The siege of Yorktown started with hordes of American and French soldiers wielding picks and shovels.
But not until three days later -- on Oct. 9, 1781 – did those same soldiers begin to dismantle nearly 200 years of British rule through the first of thousands of rounds fired by battery after battery of cannon.
Popular lore says that George Washington presided over the first shot -- just as he'd delivered the first swing of a pick during the construction of the Allies' initial 2,000-yard-long artillery entrenchment on the night of Oct. 6.
But in truth he deferred to the Grand French Battery that commanded the left side of the first siege line, listening with the rest of the American army as the opening barrage boomed out over the battlefield at about 3 p.m., slamming into the British defenses and driving one of their frigates across the York River.
Not until two hours later did the American guns begin to roar, with Washington commanding the first shot and -- at least according to tradition -- finding his mark in a British officers' dining table.
Exactly how many pieces of artillery took part in the historic siege is unknown. According to some estimates the number of guns from all sides combined may have approached 400.
By far the biggest and possibly best wielded were the weapons manned by the French army, which in the initial stages of the siege trained 12 24-pound and eight 16-pound field guns on the British lines from their grand battery alone.
On the American side of the line, the largest pieces included three 24-pounders, three 18-pounders, two eight-inch howitzers and six mortars.
Supplemented with additional guns from the French fleet, the combined artillery of the Allies are believed to have pummeled the British works with as many as 1,700 shells, bombs and solid shot per day.
Washington compounded the impact of this relentless pounding by ordering the guns to fire throughout the night.
"The superiority of the fire of these different batteries over those of the enemy, silenced the firing from the town," a French officer noted.
As the siege wore on -- and the Allies dug a second, much closer trench paralleling the British defenses -- the number of guns that joined the bombardment grew still larger, writes historian Jerome A. Green in "The Guns of Independence: The Siege of Yorktown, 1781."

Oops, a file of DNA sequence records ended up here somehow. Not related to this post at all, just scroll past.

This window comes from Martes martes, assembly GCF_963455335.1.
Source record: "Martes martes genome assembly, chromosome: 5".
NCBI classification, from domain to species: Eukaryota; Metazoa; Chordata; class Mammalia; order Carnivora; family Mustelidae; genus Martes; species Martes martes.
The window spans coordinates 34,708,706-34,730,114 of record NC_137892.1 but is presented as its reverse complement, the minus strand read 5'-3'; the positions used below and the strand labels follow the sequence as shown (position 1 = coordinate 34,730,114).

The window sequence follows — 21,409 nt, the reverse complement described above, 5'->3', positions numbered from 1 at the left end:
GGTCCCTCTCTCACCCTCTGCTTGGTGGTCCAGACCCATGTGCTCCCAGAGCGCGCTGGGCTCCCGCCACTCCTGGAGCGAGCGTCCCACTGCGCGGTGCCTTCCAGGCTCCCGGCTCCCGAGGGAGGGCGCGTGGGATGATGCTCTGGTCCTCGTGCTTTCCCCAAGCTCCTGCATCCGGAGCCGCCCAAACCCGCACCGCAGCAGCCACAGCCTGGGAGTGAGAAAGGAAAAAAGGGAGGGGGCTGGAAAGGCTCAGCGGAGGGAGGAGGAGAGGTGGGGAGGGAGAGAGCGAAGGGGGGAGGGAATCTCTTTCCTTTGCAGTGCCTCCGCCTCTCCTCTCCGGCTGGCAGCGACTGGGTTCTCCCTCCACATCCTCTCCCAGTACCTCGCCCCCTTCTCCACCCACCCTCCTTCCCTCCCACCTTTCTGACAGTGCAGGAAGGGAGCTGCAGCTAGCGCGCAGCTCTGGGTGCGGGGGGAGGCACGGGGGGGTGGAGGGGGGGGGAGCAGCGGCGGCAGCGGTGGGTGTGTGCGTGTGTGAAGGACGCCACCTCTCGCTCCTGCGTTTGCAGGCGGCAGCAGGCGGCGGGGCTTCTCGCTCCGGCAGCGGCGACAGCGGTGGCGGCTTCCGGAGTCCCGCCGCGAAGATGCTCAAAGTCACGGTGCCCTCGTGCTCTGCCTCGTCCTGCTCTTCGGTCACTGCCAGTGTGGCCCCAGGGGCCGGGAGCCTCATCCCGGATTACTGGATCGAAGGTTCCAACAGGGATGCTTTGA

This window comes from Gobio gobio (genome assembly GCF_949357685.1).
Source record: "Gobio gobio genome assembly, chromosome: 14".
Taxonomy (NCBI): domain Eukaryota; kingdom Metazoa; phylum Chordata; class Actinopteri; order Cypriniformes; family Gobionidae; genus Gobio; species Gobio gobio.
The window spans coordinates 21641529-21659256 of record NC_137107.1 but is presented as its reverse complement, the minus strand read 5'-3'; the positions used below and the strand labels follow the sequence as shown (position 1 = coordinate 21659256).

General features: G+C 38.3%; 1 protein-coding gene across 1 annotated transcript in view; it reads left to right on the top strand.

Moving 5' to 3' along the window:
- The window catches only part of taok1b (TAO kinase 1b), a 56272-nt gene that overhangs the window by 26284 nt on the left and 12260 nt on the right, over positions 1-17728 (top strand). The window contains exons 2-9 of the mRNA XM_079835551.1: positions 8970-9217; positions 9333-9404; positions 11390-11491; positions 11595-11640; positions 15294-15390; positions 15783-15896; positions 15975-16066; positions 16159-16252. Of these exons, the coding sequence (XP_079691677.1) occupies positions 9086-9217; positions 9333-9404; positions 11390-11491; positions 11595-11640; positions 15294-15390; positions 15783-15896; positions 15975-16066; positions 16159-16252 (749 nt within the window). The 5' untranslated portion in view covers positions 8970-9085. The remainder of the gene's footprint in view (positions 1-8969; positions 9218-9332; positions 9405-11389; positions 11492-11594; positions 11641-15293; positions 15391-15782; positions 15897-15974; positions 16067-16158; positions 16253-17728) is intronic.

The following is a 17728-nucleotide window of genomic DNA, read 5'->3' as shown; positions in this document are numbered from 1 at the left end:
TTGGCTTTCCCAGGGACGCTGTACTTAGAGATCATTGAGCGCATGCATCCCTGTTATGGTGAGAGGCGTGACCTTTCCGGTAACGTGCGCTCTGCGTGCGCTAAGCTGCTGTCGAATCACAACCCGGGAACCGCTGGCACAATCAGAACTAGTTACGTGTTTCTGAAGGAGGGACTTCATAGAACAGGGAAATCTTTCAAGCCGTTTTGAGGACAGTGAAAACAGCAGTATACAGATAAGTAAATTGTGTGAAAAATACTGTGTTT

In his diary, Washington noted the opening of a French battery boasting four 24-pounders and two 16s, plus an additional battery of 10 mortars and two howitzers.
On the American side, the general described a new Grand Battery that opened up with a dozen 24s and 18s, plus four mortars and two howitzers.
"The whole of our works are now mounted with cannon and mortars, not less than 100 pieces of heavy ordnance have been in continual operation during the last 24 hours," an American surgeon wrote in his journal, describing the increasingly fierce barrage.
"The whole peninsula trembles under the incessant thunderings of our infernal machines; we have leveled some of their works in ruins."
Exactly what that bombardment felt like among the harried defenders on the receiving end can be imagined from an entry in a Hessian soldier’s diary:
"The cannonade from the enemy this morning is completely astounding," he wrote.
No wonder that after more than a week of pounding, a drummer appeared on the top of the British earthworks on the morning of October 17, followed shortly thereafter by an officer waving a white handkerchief.
Minutes later, the boom of big Allied guns stopped, their silence signaling the end of the siege and the beginning of American independence.
-- Mark St. John Erickson
Just a note:
Several folks in the Williamsburg area are hoping to organize an American Revolution Round Table group. Their goal is to begin meeting in February 2014 somewhere in the Williamsburg area, site to be determined.